Sri Srinivasan’s nomination to the federal bench has kicked into high gear this week with a bipartisan boost from a dozen former Solicitors General and the White House urging his swift confirmation.
The chief deputy to the Solicitor General “has a first-rate intellect, an open-minded approach to the law, a strong work ethic and an unimpeachable character,” a bipartisan group of former Solicitors General wrote in an April 1 letter to Senate Judiciary Committee Chairman Patrick Leahy (D-Vt.) and ranking Republican Chuck Grassley of Iowa.
Signatories included former Acting Solicitor General Neal Katyal (2010-2011) and former Solicitors General Gregory G. Garre (2008-2009), Paul Clement (2004-2008) and Theodore B. Olson (2001-2004) among others.
“Sri is a lawyer’s lawyer,” Katyal told Main Justice today. “Brilliant, fair, open-minded, gracious, and kind. He’s everything the country could ask for in a judge.”
Srinivasan shared a courtroom with Clement and Olson last week when the Supreme Court heard arguments in two high-profile gay marriage cases.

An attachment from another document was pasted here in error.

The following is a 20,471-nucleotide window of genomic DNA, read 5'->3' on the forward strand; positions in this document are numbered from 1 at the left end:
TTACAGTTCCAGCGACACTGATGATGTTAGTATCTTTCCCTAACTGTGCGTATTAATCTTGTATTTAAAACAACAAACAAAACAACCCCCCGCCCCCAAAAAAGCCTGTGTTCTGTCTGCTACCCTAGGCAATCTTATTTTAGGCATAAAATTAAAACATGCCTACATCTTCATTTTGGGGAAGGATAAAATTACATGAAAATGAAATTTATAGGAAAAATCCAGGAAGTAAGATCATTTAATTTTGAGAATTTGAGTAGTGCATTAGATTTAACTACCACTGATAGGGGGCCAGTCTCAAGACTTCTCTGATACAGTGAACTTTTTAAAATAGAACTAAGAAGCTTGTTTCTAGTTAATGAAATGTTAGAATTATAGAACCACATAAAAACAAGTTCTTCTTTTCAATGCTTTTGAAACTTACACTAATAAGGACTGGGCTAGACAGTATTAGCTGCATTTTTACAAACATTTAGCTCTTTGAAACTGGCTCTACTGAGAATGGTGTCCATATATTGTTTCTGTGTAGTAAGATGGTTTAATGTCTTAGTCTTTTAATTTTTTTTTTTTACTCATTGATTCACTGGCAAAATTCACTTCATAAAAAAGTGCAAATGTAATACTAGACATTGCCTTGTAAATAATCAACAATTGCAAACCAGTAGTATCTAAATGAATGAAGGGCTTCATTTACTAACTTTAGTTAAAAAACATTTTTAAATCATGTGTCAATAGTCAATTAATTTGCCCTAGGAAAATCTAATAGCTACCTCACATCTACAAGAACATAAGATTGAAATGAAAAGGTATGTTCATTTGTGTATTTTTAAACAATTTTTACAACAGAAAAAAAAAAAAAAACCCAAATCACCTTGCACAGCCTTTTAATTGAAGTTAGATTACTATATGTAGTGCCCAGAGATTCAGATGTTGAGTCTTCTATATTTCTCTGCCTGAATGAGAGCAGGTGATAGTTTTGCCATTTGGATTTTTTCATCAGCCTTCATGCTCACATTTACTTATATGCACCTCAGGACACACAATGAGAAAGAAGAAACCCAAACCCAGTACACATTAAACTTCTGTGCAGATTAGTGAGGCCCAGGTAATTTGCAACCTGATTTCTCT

Tapped nearly a year ago sit on the U.S. Court of Appeals for the District of Columbia Circuit., Srinivasan saw his nomination delayed by Senate Republicans questioning a disputed deal between the Justice Department and the city of St. Paul, Minn. over the dropping of a Supreme Court appeal regarding the Fair Housing Act.
The issue is getting added scrutiny because Civil Rights Division Assistant Attorney General Tom Perez played a role in the deal, and Republicans have vowed to ask him about it at his confirmation hearing later this month to be the next Secretary of Labor.
Last month, Leahy said that if “senators still have questions or concerns about his actions, they can ask Mr. Srinivasan directly at his hearing,” now slated for April 10.
Meanwhile, the White House has made Srinivasan’s nomination the focal point of its push to fill lingering judicial vacancies on the Washington appeals court.
“The D.C. Circuit, as you know, is often considered the nation’s second-highest court, but it has twice as many vacancies as any other court of appeals, and its workload has increased by over 20 percent since 2005,” White House Press Secretary Jay Carney said yesterday. “Sri’s confirmation will be an important first step to filling this court’s four vacancies, and he will be, when confirmed, the first South Asian circuit court judge in history.”
The nomination hearing will begin at 2:30 p.m., in Room 226 of the Dirksen Senate Office Building.